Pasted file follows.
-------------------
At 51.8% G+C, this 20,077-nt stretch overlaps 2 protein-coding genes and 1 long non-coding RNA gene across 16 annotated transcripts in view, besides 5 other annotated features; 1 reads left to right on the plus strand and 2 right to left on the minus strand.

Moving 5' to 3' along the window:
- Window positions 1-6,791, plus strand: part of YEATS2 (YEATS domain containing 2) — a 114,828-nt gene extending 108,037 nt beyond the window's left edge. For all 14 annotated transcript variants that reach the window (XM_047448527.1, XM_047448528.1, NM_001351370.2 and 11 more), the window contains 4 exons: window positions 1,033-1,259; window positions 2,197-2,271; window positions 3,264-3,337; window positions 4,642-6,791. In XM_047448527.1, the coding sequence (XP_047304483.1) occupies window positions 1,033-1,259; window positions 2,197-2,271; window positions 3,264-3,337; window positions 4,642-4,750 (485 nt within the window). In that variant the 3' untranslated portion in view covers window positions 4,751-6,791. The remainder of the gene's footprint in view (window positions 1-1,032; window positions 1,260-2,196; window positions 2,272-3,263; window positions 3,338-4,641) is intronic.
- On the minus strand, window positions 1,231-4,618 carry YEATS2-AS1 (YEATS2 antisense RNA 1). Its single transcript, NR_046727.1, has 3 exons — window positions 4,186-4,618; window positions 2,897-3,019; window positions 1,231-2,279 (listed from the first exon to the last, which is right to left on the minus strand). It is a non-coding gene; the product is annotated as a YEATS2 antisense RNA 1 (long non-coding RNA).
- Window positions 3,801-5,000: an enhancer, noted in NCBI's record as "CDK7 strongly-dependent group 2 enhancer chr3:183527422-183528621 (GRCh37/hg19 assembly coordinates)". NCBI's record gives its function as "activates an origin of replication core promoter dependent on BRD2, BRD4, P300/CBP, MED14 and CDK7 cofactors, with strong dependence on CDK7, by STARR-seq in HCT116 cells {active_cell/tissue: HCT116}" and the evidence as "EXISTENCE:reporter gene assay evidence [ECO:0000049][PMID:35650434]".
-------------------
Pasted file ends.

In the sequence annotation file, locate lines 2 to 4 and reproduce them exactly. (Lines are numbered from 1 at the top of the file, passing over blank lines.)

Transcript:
Moving 5' to 3' along the window:
- Window positions 1-6,791, plus strand: part of YEATS2 (YEATS domain containing 2) — a 114,828-nt gene extending 108,037 nt beyond the window's left edge. For all 14 annotated transcript variants that reach the window (XM_047448527.1, XM_047448528.1, NM_001351370.2 and 11 more), the window contains 4 exons: window positions 1,033-1,259; window positions 2,197-2,271; window positions 3,264-3,337; window positions 4,642-6,791. In XM_047448527.1, the coding sequence (XP_047304483.1) occupies window positions 1,033-1,259; window positions 2,197-2,271; window positions 3,264-3,337; window positions 4,642-4,750 (485 nt within the window). In that variant the 3' untranslated portion in view covers window positions 4,751-6,791. The remainder of the gene's footprint in view (window positions 1-1,032; window positions 1,260-2,196; window positions 2,272-3,263; window positions 3,338-4,641) is intronic.
- On the minus strand, window positions 1,231-4,618 carry YEATS2-AS1 (YEATS2 antisense RNA 1). Its single transcript, NR_046727.1, has 3 exons — window positions 4,186-4,618; window positions 2,897-3,019; window positions 1,231-2,279 (listed from the first exon to the last, which is right to left on the minus strand). It is a non-coding gene; the product is annotated as a YEATS2 antisense RNA 1 (long non-coding RNA).